You may have seen breast cancer prevention diets that suggest fruits and vegetables as a healthy addition to your daily intake. Fruits and vegetables are typically high in fiber, which is continuously being studied for its connection to reduced risk of breast cancer. So, what’s the verdict—can eating fiber help prevent breast cancer? Read on to learn more.
Quick disclaimer: If you’re figuring out what foods are best for you, confirm things with your doctor before making changes to your diet.
Let’s start with the basics. What is fiber?
Fiber is a carbohydrate-based component of plant foods, such as fruits and veggies, that we can’t digest. As it moves through our GI tracts, instead of being broken down it feeds the helpful bacteria in our gut, absorbs excess water and toxins, and keeps things moving smoothly. In doing so, it helps with regularity, constipation, diarrhea, some cases of IBS, and more.
There are studies out there that link healthy fiber intake to reduced risk of breast cancer.
But since the gut is so influential in our bodily functions, fiber’s benefits aren’t just gastrointestinal. It supports our cardiovascular and immune systems, hair, skin, nails, and weight management as well.
Can fiber lower your breast cancer risk?
There are studies out there that link healthy fiber intake to reduced risk of breast cancer. Some medical experts believe it’s due to fiber’s activity while traveling through our guts. Fiber “crushes cancer's dreams when it binds estrogen and toxins in your gastrointestinal tract, improves insulin sensitivity, and releases a litany of antioxidant vitamins and anticancer compounds," says breast cancer expert Dr. Kristi Funk. Moreover, fiber may be effective in moving cancer-causing compounds from our food through our digestive system before they can have harmful effects on us.
Research continues to be conducted to learn more about the connection between fiber and the risk of breast cancer. A meta-analysis of 20 different types of studies about fiber and breast cancer published in July of 2020 showed that high-fiber diets were associated with an eight percent decrease in the risk of both premenopausal and postmenopausal breast cancers. However, some studies don’t show enough evidence to support a conclusive link.
Fiber’s breast cancer prevention power could also be indirect. For example, it has been proven to support healthy weight management, and experts consider being overweight as a risk factor for breast cancer.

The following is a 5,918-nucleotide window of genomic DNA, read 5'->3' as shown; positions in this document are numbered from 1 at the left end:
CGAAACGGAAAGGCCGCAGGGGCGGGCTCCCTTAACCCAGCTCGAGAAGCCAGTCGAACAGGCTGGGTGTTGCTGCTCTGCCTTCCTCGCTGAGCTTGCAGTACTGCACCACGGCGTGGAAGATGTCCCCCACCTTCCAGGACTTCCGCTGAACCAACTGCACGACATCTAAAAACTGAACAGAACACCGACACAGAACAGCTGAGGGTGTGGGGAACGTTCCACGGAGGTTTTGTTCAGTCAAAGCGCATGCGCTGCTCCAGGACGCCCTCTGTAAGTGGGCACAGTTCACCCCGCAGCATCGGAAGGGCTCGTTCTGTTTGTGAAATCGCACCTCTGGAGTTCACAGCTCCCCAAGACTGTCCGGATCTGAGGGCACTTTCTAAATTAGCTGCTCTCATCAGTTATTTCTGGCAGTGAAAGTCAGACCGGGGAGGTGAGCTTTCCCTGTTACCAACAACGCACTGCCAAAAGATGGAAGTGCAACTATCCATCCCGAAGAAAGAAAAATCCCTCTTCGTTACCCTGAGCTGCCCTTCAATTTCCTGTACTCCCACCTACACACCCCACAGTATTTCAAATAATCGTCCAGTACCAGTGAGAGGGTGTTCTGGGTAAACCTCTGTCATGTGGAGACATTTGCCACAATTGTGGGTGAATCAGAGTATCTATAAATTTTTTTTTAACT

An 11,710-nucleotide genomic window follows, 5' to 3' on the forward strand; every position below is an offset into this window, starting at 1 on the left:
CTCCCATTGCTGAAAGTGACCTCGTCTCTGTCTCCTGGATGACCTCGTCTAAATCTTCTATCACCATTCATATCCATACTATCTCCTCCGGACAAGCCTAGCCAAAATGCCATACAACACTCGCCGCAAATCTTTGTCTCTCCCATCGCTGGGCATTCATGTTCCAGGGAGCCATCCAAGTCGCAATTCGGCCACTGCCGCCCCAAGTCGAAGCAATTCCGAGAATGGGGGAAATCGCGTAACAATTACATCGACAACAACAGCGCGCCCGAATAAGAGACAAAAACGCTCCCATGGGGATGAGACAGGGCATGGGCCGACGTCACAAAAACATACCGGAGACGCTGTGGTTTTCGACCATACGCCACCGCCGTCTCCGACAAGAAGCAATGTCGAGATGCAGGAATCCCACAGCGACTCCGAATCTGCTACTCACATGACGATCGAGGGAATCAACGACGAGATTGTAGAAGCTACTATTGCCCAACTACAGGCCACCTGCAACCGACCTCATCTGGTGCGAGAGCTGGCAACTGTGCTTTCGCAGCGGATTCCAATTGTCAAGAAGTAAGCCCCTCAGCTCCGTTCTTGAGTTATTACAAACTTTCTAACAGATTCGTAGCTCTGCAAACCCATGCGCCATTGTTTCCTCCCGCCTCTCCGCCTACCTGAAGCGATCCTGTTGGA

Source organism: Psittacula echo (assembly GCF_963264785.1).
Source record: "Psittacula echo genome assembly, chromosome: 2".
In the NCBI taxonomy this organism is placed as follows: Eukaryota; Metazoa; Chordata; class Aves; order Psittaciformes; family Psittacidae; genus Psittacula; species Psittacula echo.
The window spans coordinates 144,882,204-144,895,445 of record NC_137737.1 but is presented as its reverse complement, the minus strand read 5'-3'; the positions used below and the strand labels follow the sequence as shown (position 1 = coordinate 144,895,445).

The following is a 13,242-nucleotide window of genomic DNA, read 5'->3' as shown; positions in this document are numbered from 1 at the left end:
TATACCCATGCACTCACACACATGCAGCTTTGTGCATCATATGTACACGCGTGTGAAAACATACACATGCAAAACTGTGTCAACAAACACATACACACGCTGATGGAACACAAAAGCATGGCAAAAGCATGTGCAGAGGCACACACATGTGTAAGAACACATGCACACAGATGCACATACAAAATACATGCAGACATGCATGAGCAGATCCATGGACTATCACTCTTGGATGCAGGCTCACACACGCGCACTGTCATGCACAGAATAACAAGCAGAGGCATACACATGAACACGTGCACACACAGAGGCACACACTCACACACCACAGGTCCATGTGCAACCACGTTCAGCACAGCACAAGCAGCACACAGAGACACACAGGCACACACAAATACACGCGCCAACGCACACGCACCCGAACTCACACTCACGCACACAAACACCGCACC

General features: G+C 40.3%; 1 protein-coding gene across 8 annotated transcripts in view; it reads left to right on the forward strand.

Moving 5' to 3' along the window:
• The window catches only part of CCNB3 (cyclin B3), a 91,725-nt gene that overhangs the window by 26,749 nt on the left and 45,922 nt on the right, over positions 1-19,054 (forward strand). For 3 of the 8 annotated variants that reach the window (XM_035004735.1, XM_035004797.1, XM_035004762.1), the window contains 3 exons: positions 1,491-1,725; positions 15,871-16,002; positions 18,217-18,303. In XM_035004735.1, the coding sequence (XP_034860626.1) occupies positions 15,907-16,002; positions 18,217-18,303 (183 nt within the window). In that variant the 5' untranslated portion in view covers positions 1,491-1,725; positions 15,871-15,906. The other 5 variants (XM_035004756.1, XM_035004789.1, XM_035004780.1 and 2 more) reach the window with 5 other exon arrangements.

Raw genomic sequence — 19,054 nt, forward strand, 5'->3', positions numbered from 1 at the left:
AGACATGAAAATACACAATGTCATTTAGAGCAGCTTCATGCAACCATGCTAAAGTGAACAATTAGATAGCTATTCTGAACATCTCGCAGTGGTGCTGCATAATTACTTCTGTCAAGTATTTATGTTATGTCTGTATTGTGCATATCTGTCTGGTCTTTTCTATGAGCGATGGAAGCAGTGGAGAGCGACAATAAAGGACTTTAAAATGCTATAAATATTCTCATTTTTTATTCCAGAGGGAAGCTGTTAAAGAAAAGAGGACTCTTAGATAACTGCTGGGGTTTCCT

How can I get more fiber in my diet?
Fruits, veggies, and more.
Since fiber’s naturally found in plant foods, you can easily get it from fruits and vegetables. For a lot of these foods, a lot of the fiber is concentrated in the skin, so be sure to eat the outsides of apples and sweet potatoes, for example.
Legumes, nuts, and seeds are great sources of fiber as well—chia and flax seeds are two of the top high-fiber foods.
Fiber “crushes cancer's dreams when it binds estrogen and toxins in your gastrointestinal tract, improves insulin sensitivity, and releases a litany of antioxidant vitamins and anticancer compounds."
Foods such as barley, oatmeal, quinoa, wild rice, and millet are great sources of fiber. When it comes to grains, it’s important to go for whole grain options in order to get the most fiber possible. White, refined grains are sometimes enriched with nutrients, but not fiber. Whole grains, on the other hand, maintain their parts that are backed with roughage.
Getting more fiber in your diet may sound as easy as just eating more fruits, vegetables, and whole grains, but it’s harder in practice—only about five percent of Americans get the amount of fiber they need. Many find pill or powdered supplements to be a convenient solution for this problem. For example, Bellway’s powdered supplements provide all the benefits of the fiber you get from plant foods, but without the added artificial ingredients that many other brands use. If you choose to use a supplement to improve your fiber intake, be sure to check with a doctor to ensure that it’s right for you.